Ged Gast, Imme­di­ate Past Pres­i­dent of NSEAD, claims the cur­rent cur­ricu­lum is a major fac­tor in the declin­ing pipeline of young peo­ple needed to fill the UK’s cre­ative indus­tries tal­ent pool. “Owing in the main to the national stan­dards agenda poli­cies dri­ven by the DfE and con­se­quence of the removal of the Cre­ative Diploma, reduc­tions in applied learn­ing, EBacc, Acad­emi­sa­tion and gen­eral dis­re­gard for the value of cre­ativ­ity and cre­ative indus­tries pro­moted within edu­ca­tion in Britain at the moment. This has impacted on the num­bers com­ing through to study and appears to be nar­row­ing the pipeline into HE from schools and FE at the moment”

Gov­ern­ment is telling us to code, but code exactly what? How do we nur­ture young peo­ple to visu­alise, think and under­stand cre­ativ­ity cod­ing in a world where more and more young peo­ple limit them­selves to be just being pas­sive “users” of tech­nol­ogy and have no idea what is under the bon­net. This raises the ques­tion that the cur­rent pro­vi­sions for pro­gram­ming and are miss­ing the point. In short, it’s a male dom­i­nated bor­ing sub­ject. There are many com­puter sci­ence under­grad­u­ates who echo this view. So how do we turn on stu­dents, from users into cre­ative coders and dig­i­tal artists who can express them­selves socially polit­i­cally and economically?

Young peo­ple see tech­nol­ogy and cre­ativ­ity as impor­tant facets of their iden­tity. A report by Adobe pub­lished in Octo­ber 2016 shows UK 1417 year olds, dubbed by the media “Gen Z” learns best by doing and creating.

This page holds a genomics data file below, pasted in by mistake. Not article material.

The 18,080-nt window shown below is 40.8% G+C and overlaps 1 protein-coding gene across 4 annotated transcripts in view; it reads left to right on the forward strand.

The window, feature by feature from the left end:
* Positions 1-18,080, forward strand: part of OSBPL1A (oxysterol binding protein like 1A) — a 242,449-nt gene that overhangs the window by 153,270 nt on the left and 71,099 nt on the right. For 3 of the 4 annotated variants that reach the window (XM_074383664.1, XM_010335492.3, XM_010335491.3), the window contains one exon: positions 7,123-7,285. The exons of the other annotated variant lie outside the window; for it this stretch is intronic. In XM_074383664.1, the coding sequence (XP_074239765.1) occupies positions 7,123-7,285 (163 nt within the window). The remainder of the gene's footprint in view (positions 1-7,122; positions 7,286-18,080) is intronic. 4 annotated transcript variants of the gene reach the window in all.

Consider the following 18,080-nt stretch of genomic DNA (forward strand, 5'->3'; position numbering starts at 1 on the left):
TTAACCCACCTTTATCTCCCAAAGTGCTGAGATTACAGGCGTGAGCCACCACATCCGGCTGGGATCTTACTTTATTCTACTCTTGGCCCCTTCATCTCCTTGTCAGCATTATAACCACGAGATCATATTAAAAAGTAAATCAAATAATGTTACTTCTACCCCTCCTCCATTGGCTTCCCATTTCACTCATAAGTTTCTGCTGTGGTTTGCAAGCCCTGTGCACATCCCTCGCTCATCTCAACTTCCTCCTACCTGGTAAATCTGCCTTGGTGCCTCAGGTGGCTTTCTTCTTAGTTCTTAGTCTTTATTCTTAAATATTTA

Towards a solution

In Jan­u­ary 2017 the gov­ern­ment pub­lished its Indus­trial Strat­egy green paper which was met with muted praise. In response to this, the Cre­ative Indus­tries Foun­da­tion com­mented that the cre­ative indus­tries would be one of five named sec­tors in the new indus­trial strat­egy was a major step for­ward for a sec­tor which has never been for­mally recog­nised in a national indus­trial strat­egy before. This is a step in the right direc­tion and one would hope that teach­ing tech­nol­ogy, art and design (the basic build­ing blocks of cre­ative prac­tice) should now fall into line with this pol­icy. So why not use gen art as sub­ject to nur­ture these skills. Simon Katan from the Depart­ment of Com­put­ing, Gold­smiths view is the teach­ing of gen­er­a­tive draw­ing tech­niques make for an ideal intro­duc­tion to cre­ative pro­gram­ming. Learn­ing these skills not only gives an intu­itive insight into the power of com­pu­ta­tion and its expres­sive poten­tial, but also brings together con­cepts from across the curriculum.

Given art is sub­jec­tive, com­put­ing is objec­tive; gen art is the point where the two should meet. We need more diverse stu­dents, bet­ter pre­pared stu­dents and make art feel more rel­e­vant. Gen art encour­ages, boys and girls to col­lab­o­rate and brings the art teacher and com­put­ing teacher together.